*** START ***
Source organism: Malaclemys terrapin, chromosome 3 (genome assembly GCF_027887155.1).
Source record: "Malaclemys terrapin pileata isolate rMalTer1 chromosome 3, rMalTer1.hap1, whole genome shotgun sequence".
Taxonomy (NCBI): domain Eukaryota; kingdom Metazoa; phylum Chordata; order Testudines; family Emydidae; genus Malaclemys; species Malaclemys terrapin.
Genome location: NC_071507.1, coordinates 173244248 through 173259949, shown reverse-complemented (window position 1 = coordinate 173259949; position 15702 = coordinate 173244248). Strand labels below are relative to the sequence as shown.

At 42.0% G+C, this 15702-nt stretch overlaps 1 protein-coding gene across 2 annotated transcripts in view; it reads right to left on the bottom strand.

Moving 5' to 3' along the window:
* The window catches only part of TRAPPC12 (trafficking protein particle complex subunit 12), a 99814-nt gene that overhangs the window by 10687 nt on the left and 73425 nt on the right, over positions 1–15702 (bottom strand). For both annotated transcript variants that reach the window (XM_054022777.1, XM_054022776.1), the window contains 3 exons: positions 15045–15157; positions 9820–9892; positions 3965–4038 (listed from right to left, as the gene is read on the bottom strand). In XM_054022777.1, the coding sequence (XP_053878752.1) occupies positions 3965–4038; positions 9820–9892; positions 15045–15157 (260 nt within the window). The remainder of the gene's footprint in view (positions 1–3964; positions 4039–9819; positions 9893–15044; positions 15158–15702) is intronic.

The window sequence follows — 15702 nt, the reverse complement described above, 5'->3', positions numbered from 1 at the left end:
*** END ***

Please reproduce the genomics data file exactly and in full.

Source organism: Malaclemys terrapin, chromosome 3 (genome assembly GCF_027887155.1).
Source record: "Malaclemys terrapin pileata isolate rMalTer1 chromosome 3, rMalTer1.hap1, whole genome shotgun sequence".
Taxonomy (NCBI): domain Eukaryota; kingdom Metazoa; phylum Chordata; order Testudines; family Emydidae; genus Malaclemys; species Malaclemys terrapin.
Genome location: NC_071507.1, coordinates 173244248 through 173259949, shown reverse-complemented (window position 1 = coordinate 173259949; position 15702 = coordinate 173244248). Strand labels below are relative to the sequence as shown.

At 42.0% G+C, this 15702-nt stretch overlaps 1 protein-coding gene across 2 annotated transcripts in view; it reads right to left on the bottom strand.

Moving 5' to 3' along the window:
* The window catches only part of TRAPPC12 (trafficking protein particle complex subunit 12), a 99814-nt gene that overhangs the window by 10687 nt on the left and 73425 nt on the right, over positions 1–15702 (bottom strand). For both annotated transcript variants that reach the window (XM_054022777.1, XM_054022776.1), the window contains 3 exons: positions 15045–15157; positions 9820–9892; positions 3965–4038 (listed from right to left, as the gene is read on the bottom strand). In XM_054022777.1, the coding sequence (XP_053878752.1) occupies positions 3965–4038; positions 9820–9892; positions 15045–15157 (260 nt within the window). The remainder of the gene's footprint in view (positions 1–3964; positions 4039–9819; positions 9893–15044; positions 15158–15702) is intronic.

The window sequence follows — 15702 nt, the reverse complement described above, 5'->3', positions numbered from 1 at the left end: